Like Stanley, Clow/Satya describes the impending movement of the Earth into a stationary photon band and frames this event in terms of a coming New Age global psychic transformation. But in places The Pleiadian Agenda confuses the idea of a Galactic center origin by stating that the photon band originates from the Pleiadian star Alcyone, a region which it claims is always bathed in the "photon band" radiation. In these parts she describes the photon band as originating from a region on the side of the Earth opposite to the Galactic center, hence approaching from a direction exactly opposite from the direction that superwaves would approach. In the direction of the Pleiades, LaViolette's superwave event horizon (radiation zone) would instead be receding from us, not approaching.
Disinformation is most successfully crafted when it disseminates a distorted concept that is very close to the target concept, thereby rendering a state of confusion. The photon band conjecture very appropriately achieves this objective. Around this same time, other channeled writings were published that similarly described a "photon belt" and web pages have sprung up disseminating these concepts. Unfortunately, rather than being educational, these works have the potential of creating general confusion by diverting attention about approaching Galactic energy waves away from the Galactic center and toward the Pleiades.
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(1997): Robert Cox's book Pillar of Celestial Fire, published in 1997, also described a Galactic center influence on the Earth. Like Beyond the Big Bang and Earth Under Fire, this book speaks of the Galactic center producing a "ray" or "wave" of "celestial fire" that washes over the Earth causing geologic change, and also mentions a connection between the Sagittarius arrow indicator and the Galactic center. Although the book lists Beyond the Big Bang in its bibliography, it does not cite LaViolette's prior work as the source of these ideas. It mixes these concepts with other channeled ideas about a "pillar of celestial fire" of pure consciousness that it says is approaching the Earth from the direction of the Pleiades, a location which, it claims, contains the conscious "Center of the Universe." Thus, by calling attention to a celestial fire phenomenon that supposedly approaches from a direction opposite to the Galactic center, this celestial fire concept, like the photon belt concept, participates in creating an atmosphere of confusion.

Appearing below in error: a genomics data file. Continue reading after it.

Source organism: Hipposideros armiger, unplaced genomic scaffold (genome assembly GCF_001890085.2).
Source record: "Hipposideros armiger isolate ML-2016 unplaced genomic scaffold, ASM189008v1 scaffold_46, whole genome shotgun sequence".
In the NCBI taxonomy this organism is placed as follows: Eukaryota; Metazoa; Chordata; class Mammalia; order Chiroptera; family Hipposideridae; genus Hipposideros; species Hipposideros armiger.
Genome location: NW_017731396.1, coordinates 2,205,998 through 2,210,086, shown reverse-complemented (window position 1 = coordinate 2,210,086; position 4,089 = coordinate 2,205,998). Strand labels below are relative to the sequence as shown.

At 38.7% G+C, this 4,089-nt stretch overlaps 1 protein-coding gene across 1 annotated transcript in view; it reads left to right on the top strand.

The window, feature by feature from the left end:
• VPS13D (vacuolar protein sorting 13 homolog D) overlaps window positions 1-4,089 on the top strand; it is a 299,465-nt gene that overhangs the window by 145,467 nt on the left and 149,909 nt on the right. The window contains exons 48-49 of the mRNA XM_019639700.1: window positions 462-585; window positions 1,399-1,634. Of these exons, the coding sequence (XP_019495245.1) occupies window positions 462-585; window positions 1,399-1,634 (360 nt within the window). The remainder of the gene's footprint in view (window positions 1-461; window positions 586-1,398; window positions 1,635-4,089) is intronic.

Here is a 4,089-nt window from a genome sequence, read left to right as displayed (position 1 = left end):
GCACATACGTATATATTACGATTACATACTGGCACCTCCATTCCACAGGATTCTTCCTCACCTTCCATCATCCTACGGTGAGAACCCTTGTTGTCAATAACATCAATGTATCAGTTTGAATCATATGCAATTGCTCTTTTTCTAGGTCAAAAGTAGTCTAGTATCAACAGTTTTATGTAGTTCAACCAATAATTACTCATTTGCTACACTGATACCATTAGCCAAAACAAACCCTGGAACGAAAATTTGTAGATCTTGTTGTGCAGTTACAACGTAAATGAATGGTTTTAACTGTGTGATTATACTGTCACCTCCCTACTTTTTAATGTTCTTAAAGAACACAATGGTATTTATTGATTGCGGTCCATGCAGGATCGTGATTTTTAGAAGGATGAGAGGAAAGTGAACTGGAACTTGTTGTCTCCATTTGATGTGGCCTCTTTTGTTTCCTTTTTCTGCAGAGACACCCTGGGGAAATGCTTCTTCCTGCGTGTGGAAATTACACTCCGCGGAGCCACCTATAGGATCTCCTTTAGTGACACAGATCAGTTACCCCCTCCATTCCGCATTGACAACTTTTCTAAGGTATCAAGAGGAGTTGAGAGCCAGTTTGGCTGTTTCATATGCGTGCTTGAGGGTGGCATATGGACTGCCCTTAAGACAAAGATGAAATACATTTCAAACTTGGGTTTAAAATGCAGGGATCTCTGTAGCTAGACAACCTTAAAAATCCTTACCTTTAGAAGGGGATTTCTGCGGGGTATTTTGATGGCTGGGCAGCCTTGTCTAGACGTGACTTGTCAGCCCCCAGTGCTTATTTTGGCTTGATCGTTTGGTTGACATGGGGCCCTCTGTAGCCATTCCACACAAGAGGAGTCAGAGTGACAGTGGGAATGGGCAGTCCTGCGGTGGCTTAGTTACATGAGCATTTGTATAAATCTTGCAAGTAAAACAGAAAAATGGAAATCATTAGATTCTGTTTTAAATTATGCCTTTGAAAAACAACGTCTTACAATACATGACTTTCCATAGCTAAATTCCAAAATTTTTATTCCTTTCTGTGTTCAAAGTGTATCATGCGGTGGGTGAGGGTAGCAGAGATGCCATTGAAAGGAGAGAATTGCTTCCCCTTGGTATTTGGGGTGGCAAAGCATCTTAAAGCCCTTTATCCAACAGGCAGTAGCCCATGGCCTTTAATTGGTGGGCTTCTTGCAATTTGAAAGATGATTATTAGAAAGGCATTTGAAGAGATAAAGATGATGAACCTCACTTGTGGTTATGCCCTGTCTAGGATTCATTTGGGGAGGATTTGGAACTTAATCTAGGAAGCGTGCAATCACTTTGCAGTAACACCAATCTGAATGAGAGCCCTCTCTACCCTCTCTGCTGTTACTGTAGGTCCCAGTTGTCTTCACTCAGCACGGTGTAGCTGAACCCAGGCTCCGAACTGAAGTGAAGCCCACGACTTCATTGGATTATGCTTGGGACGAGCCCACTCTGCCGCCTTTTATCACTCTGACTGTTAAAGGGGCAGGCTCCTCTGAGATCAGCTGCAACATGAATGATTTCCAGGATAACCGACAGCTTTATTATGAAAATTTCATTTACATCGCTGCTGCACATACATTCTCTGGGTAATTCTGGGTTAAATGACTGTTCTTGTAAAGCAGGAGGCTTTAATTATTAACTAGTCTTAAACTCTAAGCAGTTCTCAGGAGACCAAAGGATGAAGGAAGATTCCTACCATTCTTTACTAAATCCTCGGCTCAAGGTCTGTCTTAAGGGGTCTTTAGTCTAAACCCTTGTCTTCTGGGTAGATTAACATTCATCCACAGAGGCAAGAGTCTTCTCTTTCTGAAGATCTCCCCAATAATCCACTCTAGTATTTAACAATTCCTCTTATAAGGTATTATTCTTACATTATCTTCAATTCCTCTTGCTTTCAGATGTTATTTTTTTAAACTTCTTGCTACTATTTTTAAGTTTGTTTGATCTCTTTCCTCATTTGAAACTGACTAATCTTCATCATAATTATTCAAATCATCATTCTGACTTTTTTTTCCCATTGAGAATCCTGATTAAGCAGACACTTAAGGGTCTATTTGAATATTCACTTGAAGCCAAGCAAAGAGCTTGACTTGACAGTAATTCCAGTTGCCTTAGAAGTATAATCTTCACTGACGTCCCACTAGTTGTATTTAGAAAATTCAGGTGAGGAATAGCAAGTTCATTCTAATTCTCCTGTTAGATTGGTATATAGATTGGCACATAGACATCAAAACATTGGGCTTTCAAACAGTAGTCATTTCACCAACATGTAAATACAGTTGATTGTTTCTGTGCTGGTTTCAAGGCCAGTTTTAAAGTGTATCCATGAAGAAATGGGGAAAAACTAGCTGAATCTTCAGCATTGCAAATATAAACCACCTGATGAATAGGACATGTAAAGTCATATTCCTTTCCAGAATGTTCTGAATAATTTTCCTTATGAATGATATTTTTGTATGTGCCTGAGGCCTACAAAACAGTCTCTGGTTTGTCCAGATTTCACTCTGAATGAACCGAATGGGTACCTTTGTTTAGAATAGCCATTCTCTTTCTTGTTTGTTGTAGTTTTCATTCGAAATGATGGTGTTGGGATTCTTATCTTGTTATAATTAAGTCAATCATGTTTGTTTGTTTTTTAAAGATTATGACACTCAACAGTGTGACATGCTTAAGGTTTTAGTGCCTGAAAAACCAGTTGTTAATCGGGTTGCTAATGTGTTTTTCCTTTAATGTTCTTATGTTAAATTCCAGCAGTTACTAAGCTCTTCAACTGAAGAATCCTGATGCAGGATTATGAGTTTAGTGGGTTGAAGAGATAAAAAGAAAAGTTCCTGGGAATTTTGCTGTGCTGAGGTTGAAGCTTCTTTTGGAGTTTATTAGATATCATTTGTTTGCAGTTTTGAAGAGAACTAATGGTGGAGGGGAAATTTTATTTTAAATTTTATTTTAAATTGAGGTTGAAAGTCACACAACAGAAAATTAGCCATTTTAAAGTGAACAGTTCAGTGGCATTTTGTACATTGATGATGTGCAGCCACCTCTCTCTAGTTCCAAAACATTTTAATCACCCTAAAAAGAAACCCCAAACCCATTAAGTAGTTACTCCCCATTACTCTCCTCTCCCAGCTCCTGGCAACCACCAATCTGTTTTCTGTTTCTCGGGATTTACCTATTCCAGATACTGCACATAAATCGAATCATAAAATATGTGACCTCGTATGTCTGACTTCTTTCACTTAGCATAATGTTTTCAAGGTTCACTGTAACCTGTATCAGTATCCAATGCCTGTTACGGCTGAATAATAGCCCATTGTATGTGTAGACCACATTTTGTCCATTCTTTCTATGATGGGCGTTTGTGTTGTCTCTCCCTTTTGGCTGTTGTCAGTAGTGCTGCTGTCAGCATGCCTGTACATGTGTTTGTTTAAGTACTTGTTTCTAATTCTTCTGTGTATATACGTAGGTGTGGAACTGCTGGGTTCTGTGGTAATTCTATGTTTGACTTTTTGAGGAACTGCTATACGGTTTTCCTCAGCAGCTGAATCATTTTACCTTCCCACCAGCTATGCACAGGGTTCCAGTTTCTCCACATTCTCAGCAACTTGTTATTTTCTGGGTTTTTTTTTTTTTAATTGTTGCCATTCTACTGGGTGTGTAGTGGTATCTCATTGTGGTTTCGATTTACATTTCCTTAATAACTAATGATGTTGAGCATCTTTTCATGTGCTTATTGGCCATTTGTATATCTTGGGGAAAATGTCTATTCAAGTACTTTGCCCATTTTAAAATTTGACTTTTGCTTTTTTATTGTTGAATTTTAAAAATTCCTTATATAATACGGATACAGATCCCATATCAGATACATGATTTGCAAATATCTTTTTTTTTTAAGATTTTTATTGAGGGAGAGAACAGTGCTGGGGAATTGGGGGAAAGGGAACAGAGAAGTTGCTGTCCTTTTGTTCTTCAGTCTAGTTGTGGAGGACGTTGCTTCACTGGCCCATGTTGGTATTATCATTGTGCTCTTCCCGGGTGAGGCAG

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(1998): James Gilliland circulated an email announcement claiming the arrival of a "pulse of consciousness" from the "center of the universe" whose secondary cause is a luminous "photon belt" and which he claims is responsible for solar and geomagnetic disturbances currently going on. Although Gilliland writes that this pulse "has been observed and measured, in fact his "knowledge" of it comes from psychic channeled contacts that he claims he has had with Pleiadians during close encounters with their spacecraft. Could he and others be unwitting participants in an extraterrestrial disinformation campaign?
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(1998): On his website, Drunvalo Melchizedek published an incorrect announcement that the Galactic center has been seen to "pulse huge amounts of energy out into the universe" since the time of December 14, 1997 and that in June of 1998 the "beeper" satellite "was destroyed by one of these blasts from the center of our galaxy." In fact, no such thing had happened. Up to the present, the Galactic center has been observed to continue its relatively quiescent state. The "psychic scientist" who supplied Melchizedek this disinformation later withdrew his Galactic center pronouncement. But it has been well over 8 months now and Melchizedek has still persisted in leaving this startling disinformaition on his website. Melchizedek was aware of Dr. LaViolette's scientific work since a year earlier he had attended a seminar in which LaViolette had spoken about Galactic superwaves and had purchased a copy of Earth Under Fire from him. However, for some reason he chose not to consult LaViolette to check the validity of the information he posted.